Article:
Some airlines have completely suspended service during coronavirus pandemic
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The airline industry has been on the front line of the coronavirus pandemic, which has left carriers across the globe scrambling as demand for travel has plummeted. One of the latest updates come in the UK, where Virgin Atlantic has pushed back resuming flights until at least August after Prime Minister Boris Johnson announced that all international visitors would be required to self-isolate for 14 days.
Another move underscoring the colossal shift underway comes in Europe, where the continent’s two largest low-cost carriers – Ryanair and EasyJet – suspended all operations. Ryanair has since announced its plans to resume 40% of its flights starting on July 1, 2020 and EasyJet will resume a small number of flights between the UK and France on June 15, 2020, along with Geneva, Lisbon and Porto in Portugal and Barcelona, reports The Guardian.
In the U.S., the big three carriers of American, Delta and United have all slashed their schedules as passenger traffic has dried up. This has also led to the early retirement of American Airlines Boeing 767s and 757s and Delta Airlines 777s. The carriers also have cut domestic flights, as have other airlines, including Southwest, Alaska and JetBlue.
Across the globe, a number of airlines have made even more drastic changes. In Colombia, Avianca has entered bankruptcy and all flights are grounded.
A number of other operators — both in Europe and elsewhere — have move to either completely or mostly suspend their entire operation as they wait for the pandemic to ease. The fallout has even spread to Africa, where Rwanda’s RwandAir has joined the list of carriers suspending their entire operation.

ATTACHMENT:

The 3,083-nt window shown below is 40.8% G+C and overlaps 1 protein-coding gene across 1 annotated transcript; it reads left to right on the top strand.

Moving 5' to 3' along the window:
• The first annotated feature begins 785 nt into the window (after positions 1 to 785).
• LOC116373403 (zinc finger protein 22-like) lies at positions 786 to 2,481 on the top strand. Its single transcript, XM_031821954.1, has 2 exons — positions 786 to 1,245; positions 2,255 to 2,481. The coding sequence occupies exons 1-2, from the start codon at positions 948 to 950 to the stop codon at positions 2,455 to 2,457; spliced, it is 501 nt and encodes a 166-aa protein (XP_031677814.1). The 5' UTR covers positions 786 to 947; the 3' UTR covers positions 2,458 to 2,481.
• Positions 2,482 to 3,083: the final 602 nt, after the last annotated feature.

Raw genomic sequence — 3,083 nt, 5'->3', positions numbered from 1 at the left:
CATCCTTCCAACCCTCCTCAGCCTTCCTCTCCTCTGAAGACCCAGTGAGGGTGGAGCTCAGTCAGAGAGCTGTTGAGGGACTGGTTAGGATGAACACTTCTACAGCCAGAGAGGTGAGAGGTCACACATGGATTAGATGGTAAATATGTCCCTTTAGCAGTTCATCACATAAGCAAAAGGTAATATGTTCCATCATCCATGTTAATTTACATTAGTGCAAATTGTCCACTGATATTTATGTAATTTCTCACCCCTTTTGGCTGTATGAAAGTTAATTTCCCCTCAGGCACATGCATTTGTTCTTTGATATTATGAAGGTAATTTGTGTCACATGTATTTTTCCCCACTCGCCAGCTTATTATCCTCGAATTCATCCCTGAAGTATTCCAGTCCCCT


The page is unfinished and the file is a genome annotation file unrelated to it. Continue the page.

Here’s a look at some other major carriers that are suspending all or most of their operations during the pandemic. This post shows a limited selection of carriers and is not meant to be comprehensive. It may be updated with other airlines and information as news develops.
Air Baltic will continue to decrease its capacity until Oct. 31.
Avianca has entered bankruptcy and will remain grounded.
Austrian Airlines will temporarily suspend all operations until June 14.
Cathay Pacific is currently operating at 3% capacity with hopes of increasing it to 5% in June.
Copa has suspended all flights through June 26.
La Compagnie has suspended all flights until at least June 15.
LOT Polish Airlines has suspended all international flights, on order of the Polish government, through June 14.
Lufthansa is paring down its network, but will continue serving select destinations in the U.S. and other countries.
Norwegian has cut 95% of its network, including all long-haul fights, and will temporarily lay off 7,300 of its employees. The airline doesn’t expect to resume its European short-haul and long-haul operations until April 2021 at the earliest.
Qantas is suspending all international flights, except between Australia and New Zealand through at least the end of July, and reduce frequencies on its domestic network.
Royal Air Maroc suspended all flights until further notice.
RwandAir has suspended all passenger flights until further notice. However, it has begun operating cargo flights.
Singapore Airlines cut 96% of its network capacity through at least the end of April, but has not announced a date for the resumption of normal services.
South African Airways has suspended all international flights through the end of May.
Turkish has suspended all domestic flights until June 4 and all international flights until June 10.
Virgin Atlantic has suspended service until at least August after the UK’s decision to implement a 14-day quarantine for all arriving passengers.
Virgin Australia is cutting all international flying through at least June 14 and significantly reducing its domestic network.
Additional reporting by Liz Hund
Featured photo by JIM WATSON/AFP/Getty Images.
Related reading: Should I travel? Advice for the coronavirus outbreak
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